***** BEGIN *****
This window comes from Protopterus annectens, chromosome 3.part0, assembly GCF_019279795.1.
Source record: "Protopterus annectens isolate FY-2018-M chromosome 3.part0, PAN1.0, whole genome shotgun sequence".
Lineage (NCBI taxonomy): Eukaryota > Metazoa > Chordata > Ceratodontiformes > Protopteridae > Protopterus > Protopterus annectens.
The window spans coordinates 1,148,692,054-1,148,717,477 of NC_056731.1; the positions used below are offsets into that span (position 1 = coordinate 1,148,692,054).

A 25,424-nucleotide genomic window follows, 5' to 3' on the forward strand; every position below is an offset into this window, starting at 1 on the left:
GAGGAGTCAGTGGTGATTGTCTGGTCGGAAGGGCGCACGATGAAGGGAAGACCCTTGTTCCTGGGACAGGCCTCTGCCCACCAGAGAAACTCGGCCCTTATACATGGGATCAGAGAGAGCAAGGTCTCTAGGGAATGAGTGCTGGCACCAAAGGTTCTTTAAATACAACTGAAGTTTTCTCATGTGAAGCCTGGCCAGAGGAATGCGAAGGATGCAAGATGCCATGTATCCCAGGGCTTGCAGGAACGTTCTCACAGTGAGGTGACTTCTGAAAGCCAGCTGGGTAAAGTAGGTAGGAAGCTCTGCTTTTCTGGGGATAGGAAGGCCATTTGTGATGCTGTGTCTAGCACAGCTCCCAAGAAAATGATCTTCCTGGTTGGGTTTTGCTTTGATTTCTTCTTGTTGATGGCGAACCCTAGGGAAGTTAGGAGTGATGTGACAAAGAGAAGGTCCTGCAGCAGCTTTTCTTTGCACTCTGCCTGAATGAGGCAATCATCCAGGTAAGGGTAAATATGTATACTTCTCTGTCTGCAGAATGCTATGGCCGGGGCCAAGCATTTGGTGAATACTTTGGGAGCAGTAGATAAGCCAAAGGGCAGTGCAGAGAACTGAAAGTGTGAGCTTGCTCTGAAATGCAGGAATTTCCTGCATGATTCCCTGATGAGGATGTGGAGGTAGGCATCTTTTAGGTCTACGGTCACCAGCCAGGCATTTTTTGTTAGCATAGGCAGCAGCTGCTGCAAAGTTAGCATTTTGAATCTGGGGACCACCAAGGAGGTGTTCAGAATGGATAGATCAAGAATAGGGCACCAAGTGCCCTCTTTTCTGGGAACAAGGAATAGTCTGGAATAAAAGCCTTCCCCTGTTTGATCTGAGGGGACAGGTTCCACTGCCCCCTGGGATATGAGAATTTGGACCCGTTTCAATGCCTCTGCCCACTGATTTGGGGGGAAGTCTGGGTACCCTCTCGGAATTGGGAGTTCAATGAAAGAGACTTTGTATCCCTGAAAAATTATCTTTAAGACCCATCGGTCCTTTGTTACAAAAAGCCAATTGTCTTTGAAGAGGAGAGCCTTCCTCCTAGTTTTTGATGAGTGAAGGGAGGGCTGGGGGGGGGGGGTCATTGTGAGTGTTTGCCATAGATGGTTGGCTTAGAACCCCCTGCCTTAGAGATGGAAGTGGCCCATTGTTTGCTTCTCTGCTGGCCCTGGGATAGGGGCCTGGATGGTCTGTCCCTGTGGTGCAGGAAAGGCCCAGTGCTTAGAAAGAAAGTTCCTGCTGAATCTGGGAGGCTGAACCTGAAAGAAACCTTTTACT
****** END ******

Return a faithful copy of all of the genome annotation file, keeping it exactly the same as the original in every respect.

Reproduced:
This window comes from Protopterus annectens, chromosome 3.part0, assembly GCF_019279795.1.
Source record: "Protopterus annectens isolate FY-2018-M chromosome 3.part0, PAN1.0, whole genome shotgun sequence".
Lineage (NCBI taxonomy): Eukaryota > Metazoa > Chordata > Ceratodontiformes > Protopteridae > Protopterus > Protopterus annectens.
The window spans coordinates 1,148,692,054-1,148,717,477 of NC_056731.1; the positions used below are offsets into that span (position 1 = coordinate 1,148,692,054).

A 25,424-nucleotide genomic window follows, 5' to 3' on the forward strand; every position below is an offset into this window, starting at 1 on the left:
GAGGAGTCAGTGGTGATTGTCTGGTCGGAAGGGCGCACGATGAAGGGAAGACCCTTGTTCCTGGGACAGGCCTCTGCCCACCAGAGAAACTCGGCCCTTATACATGGGATCAGAGAGAGCAAGGTCTCTAGGGAATGAGTGCTGGCACCAAAGGTTCTTTAAATACAACTGAAGTTTTCTCATGTGAAGCCTGGCCAGAGGAATGCGAAGGATGCAAGATGCCATGTATCCCAGGGCTTGCAGGAACGTTCTCACAGTGAGGTGACTTCTGAAAGCCAGCTGGGTAAAGTAGGTAGGAAGCTCTGCTTTTCTGGGGATAGGAAGGCCATTTGTGATGCTGTGTCTAGCACAGCTCCCAAGAAAATGATCTTCCTGGTTGGGTTTTGCTTTGATTTCTTCTTGTTGATGGCGAACCCTAGGGAAGTTAGGAGTGATGTGACAAAGAGAAGGTCCTGCAGCAGCTTTTCTTTGCACTCTGCCTGAATGAGGCAATCATCCAGGTAAGGGTAAATATGTATACTTCTCTGTCTGCAGAATGCTATGGCCGGGGCCAAGCATTTGGTGAATACTTTGGGAGCAGTAGATAAGCCAAAGGGCAGTGCAGAGAACTGAAAGTGTGAGCTTGCTCTGAAATGCAGGAATTTCCTGCATGATTCCCTGATGAGGATGTGGAGGTAGGCATCTTTTAGGTCTACGGTCACCAGCCAGGCATTTTTTGTTAGCATAGGCAGCAGCTGCTGCAAAGTTAGCATTTTGAATCTGGGGACCACCAAGGAGGTGTTCAGAATGGATAGATCAAGAATAGGGCACCAAGTGCCCTCTTTTCTGGGAACAAGGAATAGTCTGGAATAAAAGCCTTCCCCTGTTTGATCTGAGGGGACAGGTTCCACTGCCCCCTGGGATATGAGAATTTGGACCCGTTTCAATGCCTCTGCCCACTGATTTGGGGGGAAGTCTGGGTACCCTCTCGGAATTGGGAGTTCAATGAAAGAGACTTTGTATCCCTGAAAAATTATCTTTAAGACCCATCGGTCCTTTGTTACAAAAAGCCAATTGTCTTTGAAGAGGAGAGCCTTCCTCCTAGTTTTTGATGAGTGAAGGGAGGGCTGGGGGGGGGGGGTCATTGTGAGTGTTTGCCATAGATGGTTGGCTTAGAACCCCCTGCCTTAGAGATGGAAGTGGCCCATTGTTTGCTTCTCTGCTGGCCCTGGGATAGGGGCCTGGATGGTCTGTCCCTGTGGTGCAGGAAAGGCCCAGTGCTTAGAAAGAAAGTTCCTGCTGAATCTGGGAGGCTGAACCTGAAAGAAACCTTTTACT